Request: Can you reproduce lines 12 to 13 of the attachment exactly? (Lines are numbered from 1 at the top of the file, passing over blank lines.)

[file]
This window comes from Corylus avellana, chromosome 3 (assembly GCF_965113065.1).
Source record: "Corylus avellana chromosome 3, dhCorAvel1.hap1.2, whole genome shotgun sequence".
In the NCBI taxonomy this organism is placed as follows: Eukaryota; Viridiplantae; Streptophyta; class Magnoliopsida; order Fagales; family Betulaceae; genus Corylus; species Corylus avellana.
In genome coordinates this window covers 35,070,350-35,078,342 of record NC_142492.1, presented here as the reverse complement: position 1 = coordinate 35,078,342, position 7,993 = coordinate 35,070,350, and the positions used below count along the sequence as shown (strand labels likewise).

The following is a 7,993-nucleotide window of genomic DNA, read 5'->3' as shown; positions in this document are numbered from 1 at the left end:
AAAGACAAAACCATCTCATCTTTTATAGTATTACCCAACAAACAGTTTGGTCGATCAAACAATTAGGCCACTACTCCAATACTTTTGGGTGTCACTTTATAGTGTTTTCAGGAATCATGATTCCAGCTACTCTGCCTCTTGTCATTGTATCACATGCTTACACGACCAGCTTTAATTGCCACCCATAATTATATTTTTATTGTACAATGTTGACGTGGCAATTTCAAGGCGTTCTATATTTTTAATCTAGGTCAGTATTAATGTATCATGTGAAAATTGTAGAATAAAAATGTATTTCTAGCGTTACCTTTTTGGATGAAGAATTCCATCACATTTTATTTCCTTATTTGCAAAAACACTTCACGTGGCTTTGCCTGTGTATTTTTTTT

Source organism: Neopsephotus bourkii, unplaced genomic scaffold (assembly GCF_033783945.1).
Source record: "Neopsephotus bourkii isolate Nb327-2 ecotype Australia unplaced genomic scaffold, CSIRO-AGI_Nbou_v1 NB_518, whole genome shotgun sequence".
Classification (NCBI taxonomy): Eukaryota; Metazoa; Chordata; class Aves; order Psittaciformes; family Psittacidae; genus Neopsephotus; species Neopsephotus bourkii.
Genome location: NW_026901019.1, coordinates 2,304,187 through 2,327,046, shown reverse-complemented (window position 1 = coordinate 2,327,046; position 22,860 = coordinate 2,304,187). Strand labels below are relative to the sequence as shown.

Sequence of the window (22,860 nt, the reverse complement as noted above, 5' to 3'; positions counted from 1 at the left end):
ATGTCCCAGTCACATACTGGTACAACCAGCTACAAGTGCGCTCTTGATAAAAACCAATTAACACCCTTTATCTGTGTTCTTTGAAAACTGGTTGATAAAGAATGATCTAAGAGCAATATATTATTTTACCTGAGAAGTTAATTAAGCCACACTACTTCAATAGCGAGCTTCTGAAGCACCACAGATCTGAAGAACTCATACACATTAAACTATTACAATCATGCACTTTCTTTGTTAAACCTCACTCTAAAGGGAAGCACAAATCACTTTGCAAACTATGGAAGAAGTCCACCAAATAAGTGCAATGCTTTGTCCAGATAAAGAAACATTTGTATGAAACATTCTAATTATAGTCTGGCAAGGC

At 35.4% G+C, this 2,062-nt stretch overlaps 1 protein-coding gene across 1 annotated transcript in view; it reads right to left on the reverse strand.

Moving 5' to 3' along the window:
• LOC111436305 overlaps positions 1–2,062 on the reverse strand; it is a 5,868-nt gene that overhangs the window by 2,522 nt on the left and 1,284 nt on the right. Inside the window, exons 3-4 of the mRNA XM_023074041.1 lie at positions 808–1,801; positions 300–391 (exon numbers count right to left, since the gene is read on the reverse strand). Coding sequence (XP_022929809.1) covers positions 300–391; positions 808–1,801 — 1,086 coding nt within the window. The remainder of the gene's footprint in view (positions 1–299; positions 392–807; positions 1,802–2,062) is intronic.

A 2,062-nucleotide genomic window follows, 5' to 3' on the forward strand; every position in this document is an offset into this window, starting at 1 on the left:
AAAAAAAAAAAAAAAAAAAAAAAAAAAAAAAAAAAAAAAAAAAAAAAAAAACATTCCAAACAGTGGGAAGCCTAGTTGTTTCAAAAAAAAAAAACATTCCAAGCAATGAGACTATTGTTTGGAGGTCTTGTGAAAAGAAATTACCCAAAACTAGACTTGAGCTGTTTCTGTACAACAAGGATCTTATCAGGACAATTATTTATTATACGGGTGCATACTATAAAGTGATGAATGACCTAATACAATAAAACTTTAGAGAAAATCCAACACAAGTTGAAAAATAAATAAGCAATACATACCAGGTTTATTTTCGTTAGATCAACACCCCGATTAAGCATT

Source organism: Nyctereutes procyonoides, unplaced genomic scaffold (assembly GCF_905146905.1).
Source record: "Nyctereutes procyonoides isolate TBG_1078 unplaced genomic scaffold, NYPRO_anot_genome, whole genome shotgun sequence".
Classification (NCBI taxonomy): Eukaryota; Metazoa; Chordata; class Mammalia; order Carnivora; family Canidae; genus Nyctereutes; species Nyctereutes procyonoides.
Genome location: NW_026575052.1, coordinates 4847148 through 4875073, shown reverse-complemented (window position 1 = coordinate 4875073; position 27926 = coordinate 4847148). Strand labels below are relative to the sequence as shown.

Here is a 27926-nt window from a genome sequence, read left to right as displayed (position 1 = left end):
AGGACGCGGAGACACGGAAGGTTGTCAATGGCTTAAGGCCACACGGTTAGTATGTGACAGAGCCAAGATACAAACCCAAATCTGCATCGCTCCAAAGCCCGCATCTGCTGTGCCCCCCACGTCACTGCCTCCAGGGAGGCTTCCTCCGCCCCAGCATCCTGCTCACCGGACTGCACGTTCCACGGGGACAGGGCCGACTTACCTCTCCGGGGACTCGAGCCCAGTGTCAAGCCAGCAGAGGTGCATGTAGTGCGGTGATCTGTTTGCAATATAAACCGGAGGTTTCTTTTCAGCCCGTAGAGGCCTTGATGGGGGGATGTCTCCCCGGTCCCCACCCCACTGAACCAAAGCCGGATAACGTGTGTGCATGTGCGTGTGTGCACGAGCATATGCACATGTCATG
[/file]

ATGTCCCAGTCACATACTGGTACAACCAGCTACAAGTGCGCTCTTGATAAAAACCAATTAACACCCTTTATCTGTGTTCTTTGAAAACTGGTTGATAAAGAATGATCTAAGAGCAATATATTATTTTACCTGAGAAGTTAATTAAGCCACACTACTTCAATAGCGAGCTTCTGAAGCACCACAGATCTGAAGAACTCATACACATTAAACTATTACAATCATGCACTTTCTTTGTTAAACCTCACTCTAAAGGGAAGCACAAATCACTTTGCAAACTATGGAAGAAGTCCACCAAATAAGTGCAATGCTTTGTCCAGATAAAGAAACATTTGTATGAAACATTCTAATTATAGTCTGGCAAGGC

At 35.4% G+C, this 2,062-nt stretch overlaps 1 protein-coding gene across 1 annotated transcript in view; it reads right to left on the reverse strand.